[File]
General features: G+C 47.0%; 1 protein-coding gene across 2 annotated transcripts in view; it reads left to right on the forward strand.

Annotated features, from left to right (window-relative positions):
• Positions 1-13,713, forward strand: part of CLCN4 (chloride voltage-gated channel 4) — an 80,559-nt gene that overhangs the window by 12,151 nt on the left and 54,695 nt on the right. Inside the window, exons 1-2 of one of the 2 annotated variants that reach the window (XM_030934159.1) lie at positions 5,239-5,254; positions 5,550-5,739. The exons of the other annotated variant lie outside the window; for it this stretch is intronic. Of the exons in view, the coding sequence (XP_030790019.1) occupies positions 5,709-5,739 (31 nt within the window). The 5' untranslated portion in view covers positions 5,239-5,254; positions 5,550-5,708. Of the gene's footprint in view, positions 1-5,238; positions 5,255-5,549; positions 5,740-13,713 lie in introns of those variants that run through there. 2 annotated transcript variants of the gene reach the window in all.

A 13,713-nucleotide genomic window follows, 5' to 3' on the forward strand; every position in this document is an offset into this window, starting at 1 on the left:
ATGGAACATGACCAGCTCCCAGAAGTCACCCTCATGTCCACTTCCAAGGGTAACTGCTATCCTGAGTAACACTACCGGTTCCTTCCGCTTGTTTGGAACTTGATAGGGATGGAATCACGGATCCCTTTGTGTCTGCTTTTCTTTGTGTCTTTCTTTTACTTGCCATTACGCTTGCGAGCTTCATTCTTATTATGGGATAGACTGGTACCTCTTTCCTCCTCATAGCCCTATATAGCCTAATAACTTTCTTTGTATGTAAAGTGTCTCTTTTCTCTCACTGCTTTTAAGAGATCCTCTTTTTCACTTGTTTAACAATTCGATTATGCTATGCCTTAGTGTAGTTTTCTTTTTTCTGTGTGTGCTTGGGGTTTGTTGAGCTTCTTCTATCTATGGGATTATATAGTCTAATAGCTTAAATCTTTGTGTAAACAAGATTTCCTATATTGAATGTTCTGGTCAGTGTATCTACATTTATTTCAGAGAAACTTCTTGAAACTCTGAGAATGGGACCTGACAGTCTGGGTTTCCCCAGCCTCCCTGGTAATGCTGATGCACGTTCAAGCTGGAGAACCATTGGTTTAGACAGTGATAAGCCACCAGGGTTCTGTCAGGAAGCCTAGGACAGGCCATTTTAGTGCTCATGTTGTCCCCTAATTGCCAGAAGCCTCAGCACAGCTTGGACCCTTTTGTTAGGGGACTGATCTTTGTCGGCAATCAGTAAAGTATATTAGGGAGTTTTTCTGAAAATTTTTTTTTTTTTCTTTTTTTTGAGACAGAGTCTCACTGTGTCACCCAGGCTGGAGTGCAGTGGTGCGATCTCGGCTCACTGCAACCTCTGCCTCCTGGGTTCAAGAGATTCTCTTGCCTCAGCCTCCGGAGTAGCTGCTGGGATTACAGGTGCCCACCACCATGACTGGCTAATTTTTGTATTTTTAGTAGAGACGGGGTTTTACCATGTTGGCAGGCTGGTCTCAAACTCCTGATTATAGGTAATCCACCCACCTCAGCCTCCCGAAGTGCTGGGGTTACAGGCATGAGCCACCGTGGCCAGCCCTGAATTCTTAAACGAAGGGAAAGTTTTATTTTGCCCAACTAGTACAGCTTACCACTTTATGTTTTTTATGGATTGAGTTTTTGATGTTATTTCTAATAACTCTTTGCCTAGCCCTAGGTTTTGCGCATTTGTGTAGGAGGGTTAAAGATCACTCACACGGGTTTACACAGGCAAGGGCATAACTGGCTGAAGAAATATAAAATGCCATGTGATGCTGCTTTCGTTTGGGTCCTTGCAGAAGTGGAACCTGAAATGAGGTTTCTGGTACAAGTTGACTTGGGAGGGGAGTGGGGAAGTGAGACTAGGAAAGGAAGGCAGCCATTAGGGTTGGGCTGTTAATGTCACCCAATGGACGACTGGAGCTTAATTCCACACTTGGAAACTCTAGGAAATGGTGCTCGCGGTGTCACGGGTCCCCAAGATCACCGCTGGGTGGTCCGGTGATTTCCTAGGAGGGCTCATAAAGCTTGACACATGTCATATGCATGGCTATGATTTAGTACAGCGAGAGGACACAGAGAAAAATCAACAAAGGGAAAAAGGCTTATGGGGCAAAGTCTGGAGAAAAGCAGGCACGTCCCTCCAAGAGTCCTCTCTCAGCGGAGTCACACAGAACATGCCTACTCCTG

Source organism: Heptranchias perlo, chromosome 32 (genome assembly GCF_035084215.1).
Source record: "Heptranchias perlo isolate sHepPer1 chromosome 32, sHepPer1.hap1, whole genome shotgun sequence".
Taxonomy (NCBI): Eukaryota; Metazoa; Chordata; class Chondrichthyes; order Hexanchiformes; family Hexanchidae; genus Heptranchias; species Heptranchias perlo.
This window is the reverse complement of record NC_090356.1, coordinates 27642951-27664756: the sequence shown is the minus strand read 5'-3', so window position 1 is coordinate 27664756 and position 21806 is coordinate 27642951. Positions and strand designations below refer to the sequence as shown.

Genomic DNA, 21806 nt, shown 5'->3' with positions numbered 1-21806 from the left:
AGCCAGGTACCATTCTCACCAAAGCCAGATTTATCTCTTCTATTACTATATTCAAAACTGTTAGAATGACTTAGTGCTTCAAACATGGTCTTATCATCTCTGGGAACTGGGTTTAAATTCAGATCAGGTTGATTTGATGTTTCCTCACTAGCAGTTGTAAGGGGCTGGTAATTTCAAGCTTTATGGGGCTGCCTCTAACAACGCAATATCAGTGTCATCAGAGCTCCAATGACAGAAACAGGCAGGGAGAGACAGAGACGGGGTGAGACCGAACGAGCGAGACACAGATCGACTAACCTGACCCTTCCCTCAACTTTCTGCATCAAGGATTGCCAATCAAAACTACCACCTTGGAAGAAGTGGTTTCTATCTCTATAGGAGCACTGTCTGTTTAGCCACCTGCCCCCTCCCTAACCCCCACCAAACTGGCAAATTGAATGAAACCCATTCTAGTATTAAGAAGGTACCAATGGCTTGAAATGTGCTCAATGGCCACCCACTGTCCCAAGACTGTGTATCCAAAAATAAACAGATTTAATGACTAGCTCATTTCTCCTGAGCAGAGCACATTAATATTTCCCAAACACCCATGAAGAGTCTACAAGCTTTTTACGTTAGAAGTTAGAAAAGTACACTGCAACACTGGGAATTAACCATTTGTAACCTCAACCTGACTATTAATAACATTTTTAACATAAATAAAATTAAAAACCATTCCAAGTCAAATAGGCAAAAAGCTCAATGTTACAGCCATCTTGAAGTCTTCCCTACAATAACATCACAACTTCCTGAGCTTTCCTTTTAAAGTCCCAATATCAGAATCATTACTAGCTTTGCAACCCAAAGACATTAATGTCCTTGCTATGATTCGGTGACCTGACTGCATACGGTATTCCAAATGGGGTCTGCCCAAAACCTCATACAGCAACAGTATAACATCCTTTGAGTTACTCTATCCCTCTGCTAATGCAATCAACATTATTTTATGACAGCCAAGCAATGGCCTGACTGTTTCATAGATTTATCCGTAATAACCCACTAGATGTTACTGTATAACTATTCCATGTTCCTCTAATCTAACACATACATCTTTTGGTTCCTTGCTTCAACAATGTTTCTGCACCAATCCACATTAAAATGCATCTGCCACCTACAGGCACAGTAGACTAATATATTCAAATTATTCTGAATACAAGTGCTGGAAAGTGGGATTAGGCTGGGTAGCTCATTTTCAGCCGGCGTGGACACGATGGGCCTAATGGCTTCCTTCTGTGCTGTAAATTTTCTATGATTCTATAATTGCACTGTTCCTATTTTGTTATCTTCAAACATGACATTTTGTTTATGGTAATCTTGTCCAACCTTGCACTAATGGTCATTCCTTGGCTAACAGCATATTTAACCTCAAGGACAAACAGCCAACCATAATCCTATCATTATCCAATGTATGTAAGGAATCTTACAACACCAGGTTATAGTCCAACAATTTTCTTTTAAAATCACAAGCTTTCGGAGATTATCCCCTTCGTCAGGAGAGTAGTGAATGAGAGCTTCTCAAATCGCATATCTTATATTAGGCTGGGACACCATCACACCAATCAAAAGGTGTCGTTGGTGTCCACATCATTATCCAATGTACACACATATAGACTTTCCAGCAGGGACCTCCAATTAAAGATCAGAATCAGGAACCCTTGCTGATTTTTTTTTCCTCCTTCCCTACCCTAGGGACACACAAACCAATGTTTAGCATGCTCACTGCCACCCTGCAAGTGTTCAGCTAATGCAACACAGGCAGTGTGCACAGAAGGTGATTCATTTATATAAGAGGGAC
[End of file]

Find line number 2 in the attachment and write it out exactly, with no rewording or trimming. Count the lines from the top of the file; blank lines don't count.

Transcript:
Annotated features, from left to right (window-relative positions):